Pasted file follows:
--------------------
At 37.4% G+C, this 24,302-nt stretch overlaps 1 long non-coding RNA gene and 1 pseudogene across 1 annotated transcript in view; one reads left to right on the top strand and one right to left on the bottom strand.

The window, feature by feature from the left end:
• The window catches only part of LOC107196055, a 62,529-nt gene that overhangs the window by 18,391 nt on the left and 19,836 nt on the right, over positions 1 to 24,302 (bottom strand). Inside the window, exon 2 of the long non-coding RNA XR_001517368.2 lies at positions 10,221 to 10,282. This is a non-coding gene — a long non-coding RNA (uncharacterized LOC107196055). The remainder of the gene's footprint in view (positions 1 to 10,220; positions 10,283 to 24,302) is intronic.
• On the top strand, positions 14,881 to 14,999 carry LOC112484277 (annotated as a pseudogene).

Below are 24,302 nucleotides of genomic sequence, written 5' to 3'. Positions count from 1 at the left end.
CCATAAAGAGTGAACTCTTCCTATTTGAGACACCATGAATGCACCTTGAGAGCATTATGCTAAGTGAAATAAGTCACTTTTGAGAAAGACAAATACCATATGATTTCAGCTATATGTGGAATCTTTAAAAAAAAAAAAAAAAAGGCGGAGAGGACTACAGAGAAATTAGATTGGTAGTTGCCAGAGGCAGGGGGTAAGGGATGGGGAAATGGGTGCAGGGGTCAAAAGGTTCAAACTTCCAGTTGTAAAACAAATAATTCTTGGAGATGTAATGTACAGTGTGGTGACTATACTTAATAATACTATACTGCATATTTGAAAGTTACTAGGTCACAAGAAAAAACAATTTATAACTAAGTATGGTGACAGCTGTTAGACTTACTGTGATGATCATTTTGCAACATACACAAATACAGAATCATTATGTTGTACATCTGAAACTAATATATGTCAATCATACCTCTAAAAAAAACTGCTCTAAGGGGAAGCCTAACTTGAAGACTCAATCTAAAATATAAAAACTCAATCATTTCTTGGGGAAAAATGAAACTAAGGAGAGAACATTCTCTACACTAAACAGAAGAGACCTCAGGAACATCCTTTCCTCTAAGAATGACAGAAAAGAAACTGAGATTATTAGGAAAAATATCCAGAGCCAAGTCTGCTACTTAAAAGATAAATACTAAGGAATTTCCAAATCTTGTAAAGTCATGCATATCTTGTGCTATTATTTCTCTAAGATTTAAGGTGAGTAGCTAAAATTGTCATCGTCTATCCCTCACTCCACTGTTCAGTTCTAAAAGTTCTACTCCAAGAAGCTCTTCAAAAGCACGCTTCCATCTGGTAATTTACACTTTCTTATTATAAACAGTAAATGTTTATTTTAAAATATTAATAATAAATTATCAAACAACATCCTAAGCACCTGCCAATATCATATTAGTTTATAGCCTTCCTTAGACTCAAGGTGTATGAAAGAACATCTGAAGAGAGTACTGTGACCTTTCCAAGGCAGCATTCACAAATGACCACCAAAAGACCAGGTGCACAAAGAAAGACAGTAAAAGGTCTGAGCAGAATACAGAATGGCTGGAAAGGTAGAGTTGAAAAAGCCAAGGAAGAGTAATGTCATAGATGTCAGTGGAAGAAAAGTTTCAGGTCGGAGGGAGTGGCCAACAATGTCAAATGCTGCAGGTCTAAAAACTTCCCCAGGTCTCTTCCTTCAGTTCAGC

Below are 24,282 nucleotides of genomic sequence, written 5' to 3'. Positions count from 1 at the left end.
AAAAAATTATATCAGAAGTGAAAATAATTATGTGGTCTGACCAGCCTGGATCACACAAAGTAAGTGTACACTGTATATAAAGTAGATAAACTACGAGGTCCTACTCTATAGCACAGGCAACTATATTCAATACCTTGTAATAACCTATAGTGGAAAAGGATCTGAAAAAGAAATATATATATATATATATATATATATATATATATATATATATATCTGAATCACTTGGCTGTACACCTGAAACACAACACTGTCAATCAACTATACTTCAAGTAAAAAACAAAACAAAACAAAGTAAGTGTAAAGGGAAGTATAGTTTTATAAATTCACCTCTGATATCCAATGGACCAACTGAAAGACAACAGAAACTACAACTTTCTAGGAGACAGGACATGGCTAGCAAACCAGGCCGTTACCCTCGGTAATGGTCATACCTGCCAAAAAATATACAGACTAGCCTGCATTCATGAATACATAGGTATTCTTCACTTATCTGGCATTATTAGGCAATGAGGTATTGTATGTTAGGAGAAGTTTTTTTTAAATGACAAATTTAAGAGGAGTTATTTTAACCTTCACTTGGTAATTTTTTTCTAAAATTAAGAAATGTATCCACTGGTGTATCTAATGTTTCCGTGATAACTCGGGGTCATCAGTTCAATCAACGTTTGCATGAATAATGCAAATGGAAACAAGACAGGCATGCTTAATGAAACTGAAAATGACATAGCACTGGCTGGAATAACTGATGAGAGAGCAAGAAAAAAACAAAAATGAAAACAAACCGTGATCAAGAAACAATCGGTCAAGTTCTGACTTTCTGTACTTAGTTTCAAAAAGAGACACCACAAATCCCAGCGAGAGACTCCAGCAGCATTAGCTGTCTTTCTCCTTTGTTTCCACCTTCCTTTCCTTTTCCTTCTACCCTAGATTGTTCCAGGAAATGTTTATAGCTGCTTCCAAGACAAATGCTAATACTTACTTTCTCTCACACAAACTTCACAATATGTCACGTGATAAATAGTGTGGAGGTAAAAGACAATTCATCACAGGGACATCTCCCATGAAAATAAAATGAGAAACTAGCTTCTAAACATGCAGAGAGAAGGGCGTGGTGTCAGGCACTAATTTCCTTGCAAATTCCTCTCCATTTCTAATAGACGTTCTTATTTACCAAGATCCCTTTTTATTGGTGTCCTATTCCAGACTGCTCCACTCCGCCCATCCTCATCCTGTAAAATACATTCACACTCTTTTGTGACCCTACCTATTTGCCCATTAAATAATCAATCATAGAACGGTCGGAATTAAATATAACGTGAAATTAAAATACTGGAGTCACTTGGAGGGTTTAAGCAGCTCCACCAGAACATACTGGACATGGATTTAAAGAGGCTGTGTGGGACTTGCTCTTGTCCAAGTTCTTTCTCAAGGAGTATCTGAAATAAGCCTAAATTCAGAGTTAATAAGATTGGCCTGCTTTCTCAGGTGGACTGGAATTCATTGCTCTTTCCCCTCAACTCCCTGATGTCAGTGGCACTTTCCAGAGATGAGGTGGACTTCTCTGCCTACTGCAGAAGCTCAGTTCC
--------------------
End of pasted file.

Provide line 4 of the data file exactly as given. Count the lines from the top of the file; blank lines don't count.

• On the top strand, positions 14,881 to 14,999 carry LOC112484277 (annotated as a pseudogene).